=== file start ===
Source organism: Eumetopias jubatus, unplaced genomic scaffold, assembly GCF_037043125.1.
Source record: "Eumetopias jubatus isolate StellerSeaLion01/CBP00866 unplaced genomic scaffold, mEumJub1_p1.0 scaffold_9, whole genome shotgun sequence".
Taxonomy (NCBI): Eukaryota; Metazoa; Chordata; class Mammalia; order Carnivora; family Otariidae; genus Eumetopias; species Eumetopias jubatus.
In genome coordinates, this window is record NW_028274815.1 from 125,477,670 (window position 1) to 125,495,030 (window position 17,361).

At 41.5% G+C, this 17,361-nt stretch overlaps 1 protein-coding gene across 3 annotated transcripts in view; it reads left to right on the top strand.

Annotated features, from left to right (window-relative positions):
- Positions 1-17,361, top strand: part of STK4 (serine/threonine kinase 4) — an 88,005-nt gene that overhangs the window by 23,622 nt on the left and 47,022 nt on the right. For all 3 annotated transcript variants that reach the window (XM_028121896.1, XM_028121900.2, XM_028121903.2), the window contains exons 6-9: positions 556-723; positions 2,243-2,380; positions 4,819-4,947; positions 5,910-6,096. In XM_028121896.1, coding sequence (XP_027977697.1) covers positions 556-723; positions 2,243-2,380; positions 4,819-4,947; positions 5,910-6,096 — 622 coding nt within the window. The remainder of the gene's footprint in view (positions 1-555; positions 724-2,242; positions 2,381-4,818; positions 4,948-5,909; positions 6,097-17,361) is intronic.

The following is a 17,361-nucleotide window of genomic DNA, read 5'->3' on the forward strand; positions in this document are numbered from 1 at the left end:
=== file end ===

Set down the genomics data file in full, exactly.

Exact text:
Source organism: Eumetopias jubatus, unplaced genomic scaffold, assembly GCF_037043125.1.
Source record: "Eumetopias jubatus isolate StellerSeaLion01/CBP00866 unplaced genomic scaffold, mEumJub1_p1.0 scaffold_9, whole genome shotgun sequence".
Taxonomy (NCBI): Eukaryota; Metazoa; Chordata; class Mammalia; order Carnivora; family Otariidae; genus Eumetopias; species Eumetopias jubatus.
In genome coordinates, this window is record NW_028274815.1 from 125,477,670 (window position 1) to 125,495,030 (window position 17,361).

At 41.5% G+C, this 17,361-nt stretch overlaps 1 protein-coding gene across 3 annotated transcripts in view; it reads left to right on the top strand.

Annotated features, from left to right (window-relative positions):
- Positions 1-17,361, top strand: part of STK4 (serine/threonine kinase 4) — an 88,005-nt gene that overhangs the window by 23,622 nt on the left and 47,022 nt on the right. For all 3 annotated transcript variants that reach the window (XM_028121896.1, XM_028121900.2, XM_028121903.2), the window contains exons 6-9: positions 556-723; positions 2,243-2,380; positions 4,819-4,947; positions 5,910-6,096. In XM_028121896.1, coding sequence (XP_027977697.1) covers positions 556-723; positions 2,243-2,380; positions 4,819-4,947; positions 5,910-6,096 — 622 coding nt within the window. The remainder of the gene's footprint in view (positions 1-555; positions 724-2,242; positions 2,381-4,818; positions 4,948-5,909; positions 6,097-17,361) is intronic.

The following is a 17,361-nucleotide window of genomic DNA, read 5'->3' on the forward strand; positions in this document are numbered from 1 at the left end: